March 18, 2014 by Melody Porter
From this week’s volunteer listserv:
Fifteen years ago, I met some good friends through my graduate program. They visited me this weekend from their home in Raleigh, where they tutor a little boy, improve energy efficiency in old buildings, and wrangle and dote on their three lively grandchildren. Over breakfast we discussed the big questions of life, including, “how do you feel most connected to something bigger than you are alone?” For each of us, our first answer was the same – through other people.
I encourage you to take the idea of Ubuntu seriously. (That is, understanding that people are people through other people, in the words of Desmond Tutu.) How do the people around you make you more human, by their implicit requests to be heard and seen? How do the people you avoid make you more human, by calling you to humility and reflection? How do the people you haven’t met yet make you more human, by their proleptic promises to changing your life one day?
This week, I invite you to hear, see, be humble, reflect and eagerly await the ways so many people will transform you.
October 28, 2013 by Melody Porter
Branch Out held a Homecoming reception this weekend to welcome back alumni who participated in alternative breaks while they were here. It was quite a crowd, with people buzzing in from all over the world. Some of those I talked to had come from places as far away as Ireland, San Diego and Tanzania recently.
One student director alumna is working with migrant workers in North Carolina, developing education sessions on health and safety practices to share with them to mitigate the high risks they face in their labors. Another alumnus is studying for his master’s in higher education, and continues to be involved in alternative breaks – no longer as a site leader, but as an adviser. One former site leader talked about her work, which isn’t quite in the field she wants to be in, but she is busy finding ways to connect her experience in environmental sustainability to what she does. Another alumnus, who is now a community partner for one of our national trips, told me about his meeting earlier that day with the site leaders he’ll be working with this March. And one alumna wasn’t part of our program but stopped by to tell us about her recent time in East Africa, and to see about ways that she could support our two international alternative breaks that go to countries where Swahili is spoken.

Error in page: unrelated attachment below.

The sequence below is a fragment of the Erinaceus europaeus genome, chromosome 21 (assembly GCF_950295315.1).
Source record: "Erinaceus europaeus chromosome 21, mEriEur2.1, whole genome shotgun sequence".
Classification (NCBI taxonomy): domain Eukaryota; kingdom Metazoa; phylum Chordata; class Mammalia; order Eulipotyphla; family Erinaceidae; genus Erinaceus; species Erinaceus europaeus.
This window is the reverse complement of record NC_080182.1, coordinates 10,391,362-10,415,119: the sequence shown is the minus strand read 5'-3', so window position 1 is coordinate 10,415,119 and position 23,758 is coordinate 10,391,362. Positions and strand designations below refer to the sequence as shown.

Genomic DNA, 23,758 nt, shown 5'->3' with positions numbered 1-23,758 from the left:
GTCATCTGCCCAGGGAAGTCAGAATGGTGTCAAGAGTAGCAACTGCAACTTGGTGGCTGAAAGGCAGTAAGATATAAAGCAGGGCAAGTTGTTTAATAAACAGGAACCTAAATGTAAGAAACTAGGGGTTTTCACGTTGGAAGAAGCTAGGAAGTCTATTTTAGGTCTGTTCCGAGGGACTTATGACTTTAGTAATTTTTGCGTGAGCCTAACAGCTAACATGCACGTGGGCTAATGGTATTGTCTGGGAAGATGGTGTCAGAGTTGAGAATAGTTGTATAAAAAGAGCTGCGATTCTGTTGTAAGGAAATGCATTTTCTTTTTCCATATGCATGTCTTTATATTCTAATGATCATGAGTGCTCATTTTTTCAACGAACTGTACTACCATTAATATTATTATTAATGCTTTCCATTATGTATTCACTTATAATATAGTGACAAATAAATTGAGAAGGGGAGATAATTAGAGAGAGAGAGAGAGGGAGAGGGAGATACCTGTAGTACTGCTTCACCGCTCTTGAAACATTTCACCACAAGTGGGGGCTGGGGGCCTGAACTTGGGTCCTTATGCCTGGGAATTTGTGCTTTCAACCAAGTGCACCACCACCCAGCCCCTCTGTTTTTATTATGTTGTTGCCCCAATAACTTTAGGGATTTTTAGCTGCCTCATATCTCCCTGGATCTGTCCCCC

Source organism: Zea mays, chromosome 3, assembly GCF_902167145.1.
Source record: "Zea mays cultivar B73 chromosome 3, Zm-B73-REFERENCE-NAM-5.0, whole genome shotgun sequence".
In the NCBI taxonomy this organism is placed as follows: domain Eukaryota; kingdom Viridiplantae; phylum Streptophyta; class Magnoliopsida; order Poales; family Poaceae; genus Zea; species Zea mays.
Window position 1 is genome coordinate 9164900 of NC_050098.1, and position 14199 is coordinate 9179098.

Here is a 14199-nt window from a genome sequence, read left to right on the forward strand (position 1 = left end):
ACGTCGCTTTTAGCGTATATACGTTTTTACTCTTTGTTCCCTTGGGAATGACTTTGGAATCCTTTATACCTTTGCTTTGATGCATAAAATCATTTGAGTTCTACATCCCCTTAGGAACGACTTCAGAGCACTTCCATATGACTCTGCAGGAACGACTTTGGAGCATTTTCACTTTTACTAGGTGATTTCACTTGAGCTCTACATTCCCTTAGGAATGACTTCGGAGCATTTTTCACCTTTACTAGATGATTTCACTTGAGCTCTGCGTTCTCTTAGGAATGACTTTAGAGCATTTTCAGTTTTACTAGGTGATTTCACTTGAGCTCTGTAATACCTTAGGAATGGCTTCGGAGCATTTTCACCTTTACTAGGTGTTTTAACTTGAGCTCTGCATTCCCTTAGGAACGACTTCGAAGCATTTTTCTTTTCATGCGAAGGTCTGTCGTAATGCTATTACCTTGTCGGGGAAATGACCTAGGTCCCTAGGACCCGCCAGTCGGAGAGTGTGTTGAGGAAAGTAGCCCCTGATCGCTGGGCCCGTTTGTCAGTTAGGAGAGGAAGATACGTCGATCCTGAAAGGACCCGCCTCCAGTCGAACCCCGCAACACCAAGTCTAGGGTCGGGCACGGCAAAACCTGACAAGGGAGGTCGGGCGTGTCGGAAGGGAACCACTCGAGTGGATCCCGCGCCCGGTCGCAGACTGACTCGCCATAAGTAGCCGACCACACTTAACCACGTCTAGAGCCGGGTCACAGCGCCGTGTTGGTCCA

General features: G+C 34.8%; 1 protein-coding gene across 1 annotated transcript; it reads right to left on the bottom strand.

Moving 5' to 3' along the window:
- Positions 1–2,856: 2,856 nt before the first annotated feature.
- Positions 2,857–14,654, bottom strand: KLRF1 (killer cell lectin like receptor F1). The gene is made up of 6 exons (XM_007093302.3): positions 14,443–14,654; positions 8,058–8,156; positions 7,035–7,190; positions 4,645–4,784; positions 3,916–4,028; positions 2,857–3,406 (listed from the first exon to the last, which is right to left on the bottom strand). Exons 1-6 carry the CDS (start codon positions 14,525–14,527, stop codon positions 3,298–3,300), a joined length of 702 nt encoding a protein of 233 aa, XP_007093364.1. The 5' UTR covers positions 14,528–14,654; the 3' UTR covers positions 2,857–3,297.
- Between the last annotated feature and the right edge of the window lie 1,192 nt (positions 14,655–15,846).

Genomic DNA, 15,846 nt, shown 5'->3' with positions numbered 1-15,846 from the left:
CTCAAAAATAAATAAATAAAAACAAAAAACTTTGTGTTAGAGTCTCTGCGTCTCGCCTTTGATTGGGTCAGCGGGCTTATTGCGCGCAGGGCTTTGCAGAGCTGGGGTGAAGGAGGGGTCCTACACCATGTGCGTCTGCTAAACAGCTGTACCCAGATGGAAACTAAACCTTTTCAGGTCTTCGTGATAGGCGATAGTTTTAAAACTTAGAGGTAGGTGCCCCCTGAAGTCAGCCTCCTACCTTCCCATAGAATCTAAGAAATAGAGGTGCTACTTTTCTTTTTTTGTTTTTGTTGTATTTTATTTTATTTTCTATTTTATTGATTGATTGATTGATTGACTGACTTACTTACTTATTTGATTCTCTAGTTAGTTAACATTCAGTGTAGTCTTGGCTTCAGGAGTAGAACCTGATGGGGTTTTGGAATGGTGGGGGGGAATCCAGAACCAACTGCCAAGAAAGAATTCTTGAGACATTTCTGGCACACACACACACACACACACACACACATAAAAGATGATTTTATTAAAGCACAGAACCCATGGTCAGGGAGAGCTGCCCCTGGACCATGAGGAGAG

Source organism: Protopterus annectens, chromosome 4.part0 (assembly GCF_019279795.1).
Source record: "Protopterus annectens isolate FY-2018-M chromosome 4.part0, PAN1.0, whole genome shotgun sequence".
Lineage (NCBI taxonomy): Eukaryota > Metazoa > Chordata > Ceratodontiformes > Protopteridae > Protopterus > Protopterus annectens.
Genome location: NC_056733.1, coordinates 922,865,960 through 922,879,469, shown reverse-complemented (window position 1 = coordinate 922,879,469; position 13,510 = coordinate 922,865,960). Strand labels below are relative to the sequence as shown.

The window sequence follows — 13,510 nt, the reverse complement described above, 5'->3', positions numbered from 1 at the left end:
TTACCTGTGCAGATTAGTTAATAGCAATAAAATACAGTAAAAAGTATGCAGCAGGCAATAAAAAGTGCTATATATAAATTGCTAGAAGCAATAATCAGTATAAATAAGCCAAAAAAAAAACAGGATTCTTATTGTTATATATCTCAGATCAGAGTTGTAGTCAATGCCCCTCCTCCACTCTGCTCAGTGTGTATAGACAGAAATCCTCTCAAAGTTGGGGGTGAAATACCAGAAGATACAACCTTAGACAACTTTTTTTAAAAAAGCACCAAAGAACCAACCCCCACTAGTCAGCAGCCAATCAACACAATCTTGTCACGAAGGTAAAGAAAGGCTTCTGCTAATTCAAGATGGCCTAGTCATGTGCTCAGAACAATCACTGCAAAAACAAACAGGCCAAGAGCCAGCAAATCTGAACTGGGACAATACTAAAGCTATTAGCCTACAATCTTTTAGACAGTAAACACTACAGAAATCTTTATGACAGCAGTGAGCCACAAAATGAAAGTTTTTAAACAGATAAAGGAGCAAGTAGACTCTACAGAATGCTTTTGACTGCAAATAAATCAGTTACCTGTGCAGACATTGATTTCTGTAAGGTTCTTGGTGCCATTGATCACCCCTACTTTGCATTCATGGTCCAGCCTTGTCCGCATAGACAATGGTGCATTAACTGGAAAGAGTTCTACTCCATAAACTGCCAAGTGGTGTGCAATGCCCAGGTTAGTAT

The vision of Branch Out alternative breaks is to create a community of active and educational individuals dedicated to the pursuit of social justice. Throughout the year, I see this happening in different ways. I see it when our site leaders gather and work together to develop trips that will support community-driven work for social change. I see it when participants on a trip laugh together over simple meals eaten in community center basements, and later struggle together in reflection about how to tutor better tomorrow. And last night, I saw how this community continues even when it is dispersed across the world, as breakers who continue to live out their unique commitments to social justice met up with current program leaders and participants who welcomed them back with gracious hospitality, eager to hear their stories and glimpse into their futures as active citizens.
June 5, 2013 by Melody Porter
I was recently invited to share some remarks at the volunteer appreciation event at WindsorMeade, and wanted to pass them along to you, cyber world!